Ending cycle of violence starts with helping abusive men, advocates say
Helping violent men manage emotions, trauma could keep families safer, says former abuser
Joseph Fossella isn't proud of the husband and father he used to be.
The Vancouver man experienced violence from a young age. He grew up watching his father abuse his mother and sister, a cycle of trauma that would continue when he started his own family.
It culminated when he twice tried to kill his wife, Joyce.
"I put my wife and family through hell," he said.
"I didn't know how to communicate. I didn't know how to get in touch with my softer feelings and emotions. Instead of feeling those softer feelings and emotions, instantly those things changed to anger."
Fossella, a member of the Sechelt Nation, decided to work on becoming a better man almost 30 years ago. Since then, he co-founded Warriors Against Violence. The weekly meetup of primarily Indigenous men provides a space for abusers to discuss past trauma, ways to heal and manage their emotions in a healthy way.
Violence affects people from all backgrounds
Resources like this are necessary to end domestic violence, Fossella said, a societal issue affecting men, women and children from all demographics and backgrounds. But few resources exist to help the abusers themselves — something advocates say is needed to keep families safe.
Emergency shelters and transition houses exist for women, though they're often full. But Fossella said there's no place dedicated to men who need to escape their home, cool off and access immediate services like counselling before their violent behaviour escalates.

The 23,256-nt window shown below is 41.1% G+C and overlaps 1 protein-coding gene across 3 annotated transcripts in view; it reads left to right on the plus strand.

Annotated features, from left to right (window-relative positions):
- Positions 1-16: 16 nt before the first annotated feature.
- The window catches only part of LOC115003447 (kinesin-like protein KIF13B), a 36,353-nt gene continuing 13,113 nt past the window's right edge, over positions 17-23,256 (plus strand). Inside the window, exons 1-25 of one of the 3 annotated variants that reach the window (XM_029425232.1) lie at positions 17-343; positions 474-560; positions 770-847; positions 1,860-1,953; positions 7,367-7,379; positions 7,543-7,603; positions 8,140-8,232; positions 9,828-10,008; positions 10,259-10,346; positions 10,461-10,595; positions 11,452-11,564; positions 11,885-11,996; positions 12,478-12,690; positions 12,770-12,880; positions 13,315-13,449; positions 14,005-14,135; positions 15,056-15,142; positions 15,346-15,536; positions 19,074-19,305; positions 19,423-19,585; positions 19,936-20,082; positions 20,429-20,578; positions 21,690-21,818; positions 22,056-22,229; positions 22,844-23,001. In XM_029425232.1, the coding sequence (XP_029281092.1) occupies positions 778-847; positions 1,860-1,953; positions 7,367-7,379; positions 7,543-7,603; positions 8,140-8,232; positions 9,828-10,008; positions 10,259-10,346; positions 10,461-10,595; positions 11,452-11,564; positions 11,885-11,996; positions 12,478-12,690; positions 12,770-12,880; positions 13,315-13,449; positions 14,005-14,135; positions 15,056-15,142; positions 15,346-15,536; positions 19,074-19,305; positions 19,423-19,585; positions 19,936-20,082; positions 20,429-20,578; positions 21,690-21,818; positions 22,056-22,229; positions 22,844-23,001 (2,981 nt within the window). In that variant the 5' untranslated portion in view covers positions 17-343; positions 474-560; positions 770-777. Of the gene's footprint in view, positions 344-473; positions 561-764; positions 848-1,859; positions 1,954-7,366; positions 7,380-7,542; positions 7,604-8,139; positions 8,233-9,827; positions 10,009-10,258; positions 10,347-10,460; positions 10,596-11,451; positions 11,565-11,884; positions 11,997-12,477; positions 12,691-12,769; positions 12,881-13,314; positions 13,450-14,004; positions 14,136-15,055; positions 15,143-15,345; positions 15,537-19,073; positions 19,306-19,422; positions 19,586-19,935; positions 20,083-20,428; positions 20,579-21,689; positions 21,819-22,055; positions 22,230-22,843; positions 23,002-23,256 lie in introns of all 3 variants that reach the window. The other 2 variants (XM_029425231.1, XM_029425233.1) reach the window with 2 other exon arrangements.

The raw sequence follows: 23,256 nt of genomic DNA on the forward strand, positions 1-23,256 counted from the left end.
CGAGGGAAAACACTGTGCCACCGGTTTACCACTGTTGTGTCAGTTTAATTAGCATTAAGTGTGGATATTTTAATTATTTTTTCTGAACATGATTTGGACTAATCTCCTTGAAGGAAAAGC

"There's got to be someplace safe where a man can go and not run that risk of causing more harm, killing themselves or causing death to somebody else," he said.
'Not having services for men actually does not help'
Women in B.C. are more than four times more likely than men to be the primary victims of domestic violence. Fifty per cent of Canadian women have experienced sexual or physical violence and almost 30 per cent of women have been assaulted by a partner.
For men who abuse their partners, the wait lists can be long for the few services that are available to help them change.
MOSAIC, an immigrant services organization in Vancouver, offers a program for immigrant, refugee or visible minority men who want to stop their abusive behaviour.
The 12-week program called Men in Change helps them learn to deal with conflict, identify personal triggers and manage aggression and stress.
It can be life-changing for participants, said senior program manager Zarghoona Wakil. But demand has increased and now there's a waiting list.
Wakil said the government needs to invest in more services for abusive men. She also believes a dedicated space for men who need to leave home to find help controlling their emotions could stop violence from escalating.
"Not having services for men actually does not help the situation."
Joyce Fossella has seen the impact of these programs firsthand.
As executive director at Warriors Against Violence, she works with her husband to help others end the violence they overcame as a couple.
She no longer fears him and they've now been married more than 50 years.
She doesn't think society should give up on abusers.
"If they want to make change, they will change," she said. "I know it can be done."